“If I had to do it over again, it probably would have been advantageous to enter earlier,” said Mr. Milliken, who said he has rebuffed suggestions that he run this year. “Fund-raising is very important. People tend to quit paying attention to stuff like this between Memorial Day and the start of the school year.”
Even though two Republicans with significant party support have chosen not to affiliate with the party, Lucas County Republican Party Chairman Jon Stainbrook said he doesn’t believe there’s a problem with the Republican brand. He said Ms. Gabriel and Ms. Spang are doing what they want for their own reasons.
“We will have a full slate of candidates,” Mr. Stainbrook said. “I’m going to have a hard time deciding what six to endorse. Many of them are very good, qualified candidates.”
Some suspect that Mr. Stainbrook’s contentious tenure chairing the party is scaring away good candidates.
Mr. Chabler said Ms. Gabriel “is running away from Jon Stainbrook’s Republican Party because she knows she can’t get money from the Republican Party when Jon Stainbrook is chairman.”
Mr. Stainbrook rejects that argument. For one thing, Republicans have had a hard time getting elected in Toledo since long before Mr. Stainbrook became chairman in 2008. He says he’s rebuilding the party and developing a “farm team” and has had successful party fund-raisers.
“The credibility of the brand of the Republican Party is strong. We had 500 people at the Lincoln Day Dinner for John Kasich,” he said.
Others suggest that in fact the party’s brand in Toledo is tarnished by the policies of Republican Gov. John Kasich, who is accused by Democrats of underfunding local governments and school boards and is remembered for the failed attempt to enact Senate Bill 5 in 2011, which would have undermined public employee unions’ bargaining power.
Ms. Gabriel said she has no disagreement with Mr. Stainbrook and continues to be his friend, and she expressed no disapproval of the Republican brand.
However, she supported President Barack Obama’s re-election last year and was opposed to Senate Bill 5. Ms. Gabriel, as a former city employee used to belong to city unions, and was president of one for a time.
Nonetheless, “I never thought of the Republican label being a drag on me,” Ms. Gabriel said.
Robert Reichert, a former Lucas County Republican Party chairman, said Ms. Gabriel’s party identification won’t make much difference for her because of her reputation for knowing city government as a longtime employee.
“People that pay attention are going to know that she’s been a Republican,” Mr. Reichert said. “With what’s going on in Washington, a lot of people don’t like either party at this point in time.”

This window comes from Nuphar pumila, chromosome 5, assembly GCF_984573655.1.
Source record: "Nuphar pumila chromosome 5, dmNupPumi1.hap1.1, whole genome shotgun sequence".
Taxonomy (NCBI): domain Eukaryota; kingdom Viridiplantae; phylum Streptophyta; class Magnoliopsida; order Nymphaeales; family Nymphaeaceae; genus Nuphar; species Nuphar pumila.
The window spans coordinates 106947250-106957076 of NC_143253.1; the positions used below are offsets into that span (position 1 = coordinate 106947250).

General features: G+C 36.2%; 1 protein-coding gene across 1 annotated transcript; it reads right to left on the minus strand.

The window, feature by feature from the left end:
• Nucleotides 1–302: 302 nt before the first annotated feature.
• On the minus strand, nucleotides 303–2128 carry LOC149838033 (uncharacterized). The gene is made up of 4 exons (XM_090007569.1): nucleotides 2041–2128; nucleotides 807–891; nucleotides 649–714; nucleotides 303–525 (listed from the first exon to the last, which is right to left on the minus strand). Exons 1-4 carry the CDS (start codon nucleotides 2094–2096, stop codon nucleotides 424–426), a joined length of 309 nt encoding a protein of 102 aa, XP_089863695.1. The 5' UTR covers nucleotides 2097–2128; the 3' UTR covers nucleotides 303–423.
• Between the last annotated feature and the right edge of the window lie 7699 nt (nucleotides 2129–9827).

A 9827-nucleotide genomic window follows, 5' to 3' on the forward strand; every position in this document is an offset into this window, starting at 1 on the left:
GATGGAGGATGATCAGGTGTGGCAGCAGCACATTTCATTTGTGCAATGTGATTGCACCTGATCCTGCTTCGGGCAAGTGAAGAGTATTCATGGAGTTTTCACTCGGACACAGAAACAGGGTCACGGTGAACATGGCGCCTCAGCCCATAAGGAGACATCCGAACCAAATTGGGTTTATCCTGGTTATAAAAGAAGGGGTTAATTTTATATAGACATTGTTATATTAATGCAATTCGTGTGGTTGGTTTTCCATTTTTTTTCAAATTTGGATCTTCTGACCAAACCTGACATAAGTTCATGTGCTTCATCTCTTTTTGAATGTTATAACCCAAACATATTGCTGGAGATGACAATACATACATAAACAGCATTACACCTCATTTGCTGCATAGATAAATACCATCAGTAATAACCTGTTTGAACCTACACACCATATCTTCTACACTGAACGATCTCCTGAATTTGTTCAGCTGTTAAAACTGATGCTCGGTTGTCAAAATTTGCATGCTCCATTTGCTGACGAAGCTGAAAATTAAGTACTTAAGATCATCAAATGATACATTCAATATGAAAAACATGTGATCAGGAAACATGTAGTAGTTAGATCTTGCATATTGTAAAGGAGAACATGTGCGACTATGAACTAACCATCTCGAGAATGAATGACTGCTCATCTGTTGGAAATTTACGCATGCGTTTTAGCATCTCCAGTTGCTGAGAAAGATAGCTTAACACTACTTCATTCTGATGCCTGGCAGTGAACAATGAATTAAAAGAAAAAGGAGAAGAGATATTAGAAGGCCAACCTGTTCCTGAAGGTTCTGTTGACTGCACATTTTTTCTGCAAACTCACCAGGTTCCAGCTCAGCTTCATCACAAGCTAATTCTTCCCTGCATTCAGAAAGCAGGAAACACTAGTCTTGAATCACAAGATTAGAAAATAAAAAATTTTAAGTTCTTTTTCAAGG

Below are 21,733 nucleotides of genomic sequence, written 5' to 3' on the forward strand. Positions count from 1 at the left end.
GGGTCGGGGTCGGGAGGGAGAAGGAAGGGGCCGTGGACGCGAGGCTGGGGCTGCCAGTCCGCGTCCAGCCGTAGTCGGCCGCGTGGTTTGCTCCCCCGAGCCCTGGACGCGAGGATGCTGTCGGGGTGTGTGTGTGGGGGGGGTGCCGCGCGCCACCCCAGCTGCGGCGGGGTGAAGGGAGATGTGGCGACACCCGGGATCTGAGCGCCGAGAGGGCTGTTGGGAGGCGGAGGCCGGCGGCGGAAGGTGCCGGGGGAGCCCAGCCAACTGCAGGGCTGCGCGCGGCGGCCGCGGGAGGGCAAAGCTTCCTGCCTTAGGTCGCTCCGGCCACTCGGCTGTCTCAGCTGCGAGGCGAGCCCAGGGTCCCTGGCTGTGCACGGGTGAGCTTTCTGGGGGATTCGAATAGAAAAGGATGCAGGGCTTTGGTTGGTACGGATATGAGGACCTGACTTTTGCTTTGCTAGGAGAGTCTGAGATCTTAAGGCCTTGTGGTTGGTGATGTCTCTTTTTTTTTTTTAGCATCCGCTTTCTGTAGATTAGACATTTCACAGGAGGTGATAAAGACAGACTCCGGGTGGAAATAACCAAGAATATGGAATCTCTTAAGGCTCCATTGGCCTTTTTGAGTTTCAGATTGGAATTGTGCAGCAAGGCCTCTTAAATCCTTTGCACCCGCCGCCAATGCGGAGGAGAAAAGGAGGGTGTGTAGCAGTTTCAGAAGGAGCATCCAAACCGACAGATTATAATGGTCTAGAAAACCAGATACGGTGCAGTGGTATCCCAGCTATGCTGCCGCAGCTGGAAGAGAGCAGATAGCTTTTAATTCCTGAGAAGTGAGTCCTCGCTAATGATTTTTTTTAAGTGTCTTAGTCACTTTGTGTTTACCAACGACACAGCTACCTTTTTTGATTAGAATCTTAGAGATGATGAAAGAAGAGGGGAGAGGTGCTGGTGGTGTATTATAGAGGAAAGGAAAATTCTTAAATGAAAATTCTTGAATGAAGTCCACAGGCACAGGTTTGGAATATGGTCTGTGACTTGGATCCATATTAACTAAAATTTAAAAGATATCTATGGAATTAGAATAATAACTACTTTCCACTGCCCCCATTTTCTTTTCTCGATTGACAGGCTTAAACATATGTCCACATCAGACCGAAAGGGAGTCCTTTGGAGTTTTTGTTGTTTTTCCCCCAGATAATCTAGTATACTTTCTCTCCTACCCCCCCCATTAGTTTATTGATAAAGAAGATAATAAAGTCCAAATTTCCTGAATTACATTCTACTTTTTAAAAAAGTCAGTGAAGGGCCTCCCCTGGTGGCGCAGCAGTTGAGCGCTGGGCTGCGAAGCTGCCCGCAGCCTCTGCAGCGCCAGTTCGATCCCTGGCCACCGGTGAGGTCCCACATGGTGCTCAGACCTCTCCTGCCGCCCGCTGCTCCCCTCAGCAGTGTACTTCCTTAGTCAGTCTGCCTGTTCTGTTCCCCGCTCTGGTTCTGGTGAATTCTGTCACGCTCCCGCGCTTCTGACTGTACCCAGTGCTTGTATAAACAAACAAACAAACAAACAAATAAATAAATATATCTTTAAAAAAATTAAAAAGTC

Registered Democrats outnumber Republicans in Toledo by more than 2-1, but there are more voters who don’t publicly affiliate with either party than all Democrats and Republicans put together.
The Republicans, who now have three seats on the 12-member city council, are in danger of losing one of those seats with the departure at the end of this year of Republican George Sarantou. Mr. Sarantou cannot seek re-election because of term limits in the city charter.
Six council at-large seats are up for election. The deadline to file is July 12, and the field of candidates is far from complete.
Those known to be running include four incumbents: Steven Steel (D), Adam Martinez (D), Robert Ludeman (R), and unelected Shaun Enright (D).
Mr. Enright was appointed to council after an internal Democratic Party fight between him and former Democratic Mayor Jack Ford, who is also running for an at-large seat this year. Incumbent Democrat Joe McNamara is running for mayor rather than council.
Also announced is Sean Nestor of the Green Party. Several other Democrats are known to be considering a run for council but have not declared or pulled petitions.
Six other people have publicly signed out petition forms from the Lucas County Board of Elections.
They are Frank Wollenbecker, Jr., of East Toledo; William Delaney of West Toledo; Ronald Johns of South Toledo; James Nowak of Point Place; Micah Childers of South Toledo, and Glen Cook of East Toledo.
Mr. Nowak, an attorney who lives in Point Place, said he will definitely run as a Republican.
“Technically I guess everyone running for city council is an independent,” Mr. Nowak said. “If I’m fortunate enough to have a group of people from the Republican Party who say they’re going to help me get elected, well why wouldn’t I take that help?”
Contact Tom Troy at: firstname.lastname@example.org or 419-724-6058.